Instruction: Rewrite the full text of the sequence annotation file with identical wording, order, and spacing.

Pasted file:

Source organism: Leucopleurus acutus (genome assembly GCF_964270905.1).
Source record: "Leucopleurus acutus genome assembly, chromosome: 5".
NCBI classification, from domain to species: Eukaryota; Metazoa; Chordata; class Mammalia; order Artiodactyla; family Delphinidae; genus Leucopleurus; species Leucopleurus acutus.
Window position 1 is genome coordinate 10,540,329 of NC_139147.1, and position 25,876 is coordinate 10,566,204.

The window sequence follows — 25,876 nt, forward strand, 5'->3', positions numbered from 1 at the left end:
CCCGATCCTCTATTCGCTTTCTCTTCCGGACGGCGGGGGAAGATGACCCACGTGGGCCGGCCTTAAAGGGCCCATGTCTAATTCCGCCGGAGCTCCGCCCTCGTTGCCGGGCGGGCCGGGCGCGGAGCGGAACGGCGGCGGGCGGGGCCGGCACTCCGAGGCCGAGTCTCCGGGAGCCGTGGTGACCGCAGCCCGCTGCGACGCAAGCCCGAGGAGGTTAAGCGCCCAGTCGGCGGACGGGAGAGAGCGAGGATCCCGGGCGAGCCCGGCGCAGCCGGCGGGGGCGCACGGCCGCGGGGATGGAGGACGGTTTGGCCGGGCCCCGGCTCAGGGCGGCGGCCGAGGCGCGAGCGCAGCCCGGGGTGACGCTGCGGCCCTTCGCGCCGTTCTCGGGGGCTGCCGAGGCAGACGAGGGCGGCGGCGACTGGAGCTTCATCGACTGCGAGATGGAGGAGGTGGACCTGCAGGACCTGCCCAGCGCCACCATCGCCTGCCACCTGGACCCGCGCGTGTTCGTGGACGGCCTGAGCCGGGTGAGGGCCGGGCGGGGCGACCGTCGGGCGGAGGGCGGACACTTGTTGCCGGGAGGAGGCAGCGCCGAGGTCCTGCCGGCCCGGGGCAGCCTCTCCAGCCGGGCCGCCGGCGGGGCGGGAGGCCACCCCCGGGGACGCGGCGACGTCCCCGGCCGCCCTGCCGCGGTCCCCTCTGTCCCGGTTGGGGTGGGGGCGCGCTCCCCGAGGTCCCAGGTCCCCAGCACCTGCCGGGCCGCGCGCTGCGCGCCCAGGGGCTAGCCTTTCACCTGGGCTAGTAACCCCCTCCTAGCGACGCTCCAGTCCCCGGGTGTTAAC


Source organism: Leucopleurus acutus (genome assembly GCF_964270905.1).
Source record: "Leucopleurus acutus genome assembly, chromosome: 5".
NCBI classification, from domain to species: Eukaryota; Metazoa; Chordata; class Mammalia; order Artiodactyla; family Delphinidae; genus Leucopleurus; species Leucopleurus acutus.
Window position 1 is genome coordinate 10,540,329 of NC_139147.1, and position 25,876 is coordinate 10,566,204.

The window sequence follows — 25,876 nt, forward strand, 5'->3', positions numbered from 1 at the left end:
CCCGATCCTCTATTCGCTTTCTCTTCCGGACGGCGGGGGAAGATGACCCACGTGGGCCGGCCTTAAAGGGCCCATGTCTAATTCCGCCGGAGCTCCGCCCTCGTTGCCGGGCGGGCCGGGCGCGGAGCGGAACGGCGGCGGGCGGGGCCGGCACTCCGAGGCCGAGTCTCCGGGAGCCGTGGTGACCGCAGCCCGCTGCGACGCAAGCCCGAGGAGGTTAAGCGCCCAGTCGGCGGACGGGAGAGAGCGAGGATCCCGGGCGAGCCCGGCGCAGCCGGCGGGGGCGCACGGCCGCGGGGATGGAGGACGGTTTGGCCGGGCCCCGGCTCAGGGCGGCGGCCGAGGCGCGAGCGCAGCCCGGGGTGACGCTGCGGCCCTTCGCGCCGTTCTCGGGGGCTGCCGAGGCAGACGAGGGCGGCGGCGACTGGAGCTTCATCGACTGCGAGATGGAGGAGGTGGACCTGCAGGACCTGCCCAGCGCCACCATCGCCTGCCACCTGGACCCGCGCGTGTTCGTGGACGGCCTGAGCCGGGTGAGGGCCGGGCGGGGCGACCGTCGGGCGGAGGGCGGACACTTGTTGCCGGGAGGAGGCAGCGCCGAGGTCCTGCCGGCCCGGGGCAGCCTCTCCAGCCGGGCCGCCGGCGGGGCGGGAGGCCACCCCCGGGGACGCGGCGACGTCCCCGGCCGCCCTGCCGCGGTCCCCTCTGTCCCGGTTGGGGTGGGGGCGCGCTCCCCGAGGTCCCAGGTCCCCAGCACCTGCCGGGCCGCGCGCTGCGCGCCCAGGGGCTAGCCTTTCACCTGGGCTAGTAACCCCCTCCTAGCGACGCTCCAGTCCCCGGGTGTTAAC